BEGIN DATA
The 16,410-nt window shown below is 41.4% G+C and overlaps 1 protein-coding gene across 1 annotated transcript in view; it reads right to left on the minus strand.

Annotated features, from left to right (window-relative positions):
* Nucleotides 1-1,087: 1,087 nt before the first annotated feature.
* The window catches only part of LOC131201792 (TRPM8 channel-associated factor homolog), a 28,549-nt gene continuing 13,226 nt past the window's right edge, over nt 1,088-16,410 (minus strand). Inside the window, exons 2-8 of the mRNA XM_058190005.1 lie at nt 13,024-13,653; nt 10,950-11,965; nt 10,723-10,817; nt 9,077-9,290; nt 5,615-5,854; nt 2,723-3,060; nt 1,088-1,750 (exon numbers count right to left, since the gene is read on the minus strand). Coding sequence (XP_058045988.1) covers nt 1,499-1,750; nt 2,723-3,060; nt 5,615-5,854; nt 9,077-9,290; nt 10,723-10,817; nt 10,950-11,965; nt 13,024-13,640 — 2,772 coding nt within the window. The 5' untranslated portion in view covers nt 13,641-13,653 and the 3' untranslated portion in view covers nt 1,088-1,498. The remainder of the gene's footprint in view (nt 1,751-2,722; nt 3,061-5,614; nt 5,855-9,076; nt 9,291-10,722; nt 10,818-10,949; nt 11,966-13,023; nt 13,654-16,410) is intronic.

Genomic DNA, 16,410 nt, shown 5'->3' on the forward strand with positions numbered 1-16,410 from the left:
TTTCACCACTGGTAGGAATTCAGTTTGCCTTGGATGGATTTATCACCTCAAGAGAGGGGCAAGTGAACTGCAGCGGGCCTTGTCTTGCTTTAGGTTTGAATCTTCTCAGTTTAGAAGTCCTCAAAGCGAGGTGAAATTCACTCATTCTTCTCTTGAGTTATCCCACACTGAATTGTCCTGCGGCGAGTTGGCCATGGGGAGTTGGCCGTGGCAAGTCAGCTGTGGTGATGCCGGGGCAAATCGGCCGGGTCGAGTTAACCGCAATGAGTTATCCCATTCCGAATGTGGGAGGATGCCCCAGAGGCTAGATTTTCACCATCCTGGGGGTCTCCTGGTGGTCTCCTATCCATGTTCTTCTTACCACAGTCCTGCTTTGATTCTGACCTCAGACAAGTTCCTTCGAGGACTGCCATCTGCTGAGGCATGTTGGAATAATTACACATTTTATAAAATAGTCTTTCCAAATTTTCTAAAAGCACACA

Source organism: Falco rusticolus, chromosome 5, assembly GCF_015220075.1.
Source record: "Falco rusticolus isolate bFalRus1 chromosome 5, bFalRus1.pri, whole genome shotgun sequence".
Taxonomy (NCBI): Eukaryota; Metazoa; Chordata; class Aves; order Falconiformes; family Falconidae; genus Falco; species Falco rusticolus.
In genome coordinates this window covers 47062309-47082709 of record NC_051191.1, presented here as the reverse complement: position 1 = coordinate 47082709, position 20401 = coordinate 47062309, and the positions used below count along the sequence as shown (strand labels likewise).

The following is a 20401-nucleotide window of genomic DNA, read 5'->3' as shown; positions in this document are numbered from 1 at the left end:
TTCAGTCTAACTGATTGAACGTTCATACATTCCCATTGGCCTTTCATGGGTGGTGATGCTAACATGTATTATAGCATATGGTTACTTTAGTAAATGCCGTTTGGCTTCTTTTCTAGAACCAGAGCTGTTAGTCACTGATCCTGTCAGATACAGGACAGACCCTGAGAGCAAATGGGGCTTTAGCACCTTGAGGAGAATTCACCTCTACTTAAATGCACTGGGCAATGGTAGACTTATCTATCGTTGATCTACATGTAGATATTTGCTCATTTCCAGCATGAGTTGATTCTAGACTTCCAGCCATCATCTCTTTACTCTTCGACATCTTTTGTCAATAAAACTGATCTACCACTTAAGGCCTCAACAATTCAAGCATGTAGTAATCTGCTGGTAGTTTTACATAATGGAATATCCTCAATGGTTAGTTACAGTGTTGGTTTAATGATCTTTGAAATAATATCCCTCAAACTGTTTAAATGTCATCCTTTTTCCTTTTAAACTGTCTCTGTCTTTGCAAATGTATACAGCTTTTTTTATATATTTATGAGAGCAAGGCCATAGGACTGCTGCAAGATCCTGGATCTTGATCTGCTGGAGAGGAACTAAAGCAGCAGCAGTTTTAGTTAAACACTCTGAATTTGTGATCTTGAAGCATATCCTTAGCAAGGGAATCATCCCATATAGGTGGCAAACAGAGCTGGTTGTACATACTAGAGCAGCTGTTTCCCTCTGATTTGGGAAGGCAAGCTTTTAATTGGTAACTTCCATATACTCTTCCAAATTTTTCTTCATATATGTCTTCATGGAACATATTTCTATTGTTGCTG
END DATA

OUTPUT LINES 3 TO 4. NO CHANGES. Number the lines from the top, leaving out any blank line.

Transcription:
* Nucleotides 1-1,087: 1,087 nt before the first annotated feature.
* The window catches only part of LOC131201792 (TRPM8 channel-associated factor homolog), a 28,549-nt gene continuing 13,226 nt past the window's right edge, over nt 1,088-16,410 (minus strand). Inside the window, exons 2-8 of the mRNA XM_058190005.1 lie at nt 13,024-13,653; nt 10,950-11,965; nt 10,723-10,817; nt 9,077-9,290; nt 5,615-5,854; nt 2,723-3,060; nt 1,088-1,750 (exon numbers count right to left, since the gene is read on the minus strand). Coding sequence (XP_058045988.1) covers nt 1,499-1,750; nt 2,723-3,060; nt 5,615-5,854; nt 9,077-9,290; nt 10,723-10,817; nt 10,950-11,965; nt 13,024-13,640 — 2,772 coding nt within the window. The 5' untranslated portion in view covers nt 13,641-13,653 and the 3' untranslated portion in view covers nt 1,088-1,498. The remainder of the gene's footprint in view (nt 1,751-2,722; nt 3,061-5,614; nt 5,855-9,076; nt 9,291-10,722; nt 10,818-10,949; nt 11,966-13,023; nt 13,654-16,410) is intronic.